Bakeapples - a long history of nutritional value

Jul 11th, 2013


bakeapples also known as cloudberries
Bakeapples - a long history of nutritional value

Newfoundlanders are very partial to their bakeapples using them in pies, jams and sauces. The location of a good berry patch is often a closely held secret due in no small part to the fact that each plant bears but a single berry each year.

Less well known is the fact that bakeapples were long-recognised by people living in Norway and Finnmark as essential foods for combating scurvy. Long before the British Navy discovered the value of adding lemon juice to rum, Vikings sailing south to the Mediterranean carried barrels of bakeapples to fight off this disease!

Among the earliest scientific documents on the role of bakeapples (known as cloudberries in Europe) in fighting scurvy are two texts published in Latin in 1596 and 1635, respectively. The two texts were recently translated and are described in the December 2011 issue of the Journal of Nutrition.

The first text tells us that in 1596, Henrik Høyer, a doctor in Bergen (Norway), who fully appreciated the nutritional value of the berries brought samples to Carolus Clusius at Leyden University in the Netherlands to convince him of their curative properties. He described one way that those who were sick with scurvy were cured:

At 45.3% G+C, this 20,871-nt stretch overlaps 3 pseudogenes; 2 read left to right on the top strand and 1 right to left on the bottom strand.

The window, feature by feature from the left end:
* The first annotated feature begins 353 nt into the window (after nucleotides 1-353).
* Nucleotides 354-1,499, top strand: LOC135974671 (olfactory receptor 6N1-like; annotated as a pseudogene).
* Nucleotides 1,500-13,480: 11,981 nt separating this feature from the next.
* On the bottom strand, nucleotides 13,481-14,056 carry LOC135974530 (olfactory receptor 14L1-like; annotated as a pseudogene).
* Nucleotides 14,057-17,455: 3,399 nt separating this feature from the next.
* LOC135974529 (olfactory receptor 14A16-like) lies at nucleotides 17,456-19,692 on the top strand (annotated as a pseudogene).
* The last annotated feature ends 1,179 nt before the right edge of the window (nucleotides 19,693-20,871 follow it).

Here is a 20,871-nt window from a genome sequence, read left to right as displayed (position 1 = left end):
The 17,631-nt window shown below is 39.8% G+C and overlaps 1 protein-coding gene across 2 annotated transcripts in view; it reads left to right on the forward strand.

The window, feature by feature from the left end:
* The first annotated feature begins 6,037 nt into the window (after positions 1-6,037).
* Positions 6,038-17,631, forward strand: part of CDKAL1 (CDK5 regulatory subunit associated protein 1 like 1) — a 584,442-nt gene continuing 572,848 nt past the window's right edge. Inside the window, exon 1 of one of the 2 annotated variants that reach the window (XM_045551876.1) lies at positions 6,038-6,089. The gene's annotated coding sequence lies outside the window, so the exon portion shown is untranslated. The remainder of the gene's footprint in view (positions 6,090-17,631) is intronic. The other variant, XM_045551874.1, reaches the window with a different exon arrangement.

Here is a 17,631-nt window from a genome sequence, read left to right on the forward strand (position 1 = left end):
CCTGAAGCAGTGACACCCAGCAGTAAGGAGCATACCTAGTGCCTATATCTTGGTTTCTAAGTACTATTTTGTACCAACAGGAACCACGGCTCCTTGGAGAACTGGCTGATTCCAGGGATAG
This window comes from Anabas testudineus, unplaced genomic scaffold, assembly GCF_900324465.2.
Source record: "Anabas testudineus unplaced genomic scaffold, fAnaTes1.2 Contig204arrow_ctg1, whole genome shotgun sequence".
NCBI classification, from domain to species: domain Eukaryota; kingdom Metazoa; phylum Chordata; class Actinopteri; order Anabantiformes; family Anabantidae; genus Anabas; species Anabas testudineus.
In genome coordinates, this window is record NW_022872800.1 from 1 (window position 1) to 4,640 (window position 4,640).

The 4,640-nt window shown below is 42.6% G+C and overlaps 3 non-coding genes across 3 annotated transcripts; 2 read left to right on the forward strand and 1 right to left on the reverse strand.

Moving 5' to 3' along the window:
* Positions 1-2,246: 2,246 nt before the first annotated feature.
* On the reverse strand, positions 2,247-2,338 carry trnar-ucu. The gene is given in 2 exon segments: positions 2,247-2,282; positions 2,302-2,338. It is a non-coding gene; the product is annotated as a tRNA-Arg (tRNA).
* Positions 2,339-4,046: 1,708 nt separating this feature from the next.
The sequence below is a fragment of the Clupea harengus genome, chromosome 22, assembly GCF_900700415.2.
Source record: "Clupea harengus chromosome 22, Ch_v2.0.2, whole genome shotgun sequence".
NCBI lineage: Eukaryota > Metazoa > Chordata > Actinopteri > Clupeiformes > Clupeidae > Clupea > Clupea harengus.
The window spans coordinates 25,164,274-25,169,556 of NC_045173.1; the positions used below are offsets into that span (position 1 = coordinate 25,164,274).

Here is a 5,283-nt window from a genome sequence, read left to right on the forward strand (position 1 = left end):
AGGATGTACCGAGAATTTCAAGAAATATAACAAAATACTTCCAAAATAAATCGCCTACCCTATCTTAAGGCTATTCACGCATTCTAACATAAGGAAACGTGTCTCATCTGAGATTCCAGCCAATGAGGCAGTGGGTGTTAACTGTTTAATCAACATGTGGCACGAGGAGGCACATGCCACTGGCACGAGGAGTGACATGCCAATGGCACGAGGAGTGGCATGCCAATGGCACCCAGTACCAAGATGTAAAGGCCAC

They place the sick people in a neighboring island rich in these ripe berries, and the people are left there alone, and are not taken back home before they can return healed. And indeed those people are forced to eat these berries. And, if they do this to satiety, undoubtedly within a few days they convalesce in the village.


The second text translated from the Latin was the first Scandinavian PhD thesis about scurvy and its treatment. It was written by Ambrosius Rhodius at the University of Copenhagen in 1635. Rhodius recognized that a good diet was important in treating scurvy and, best of all foods, was the Norwegian cloudberry.

Ten years later, the Medical Faculty at the University of Copenhagen included cloudberries in a booklet on how to prevent and treat scurvy. In 1761, when the Flora Danica atlas of Danish plants was first printed, the (Norwegian) cloudberry was the very first plant in the atlas.

Despite all this early knowledge, scurvy remained the most common disease in the Nordic countries until the early 19th century. It was only when the potato was adopted as a common food that the disease was contained.

Next time you see a bakeapple or spread some bakeapple jam on a cracker, ponder a moment about the history and great nutritional value of this little fruit.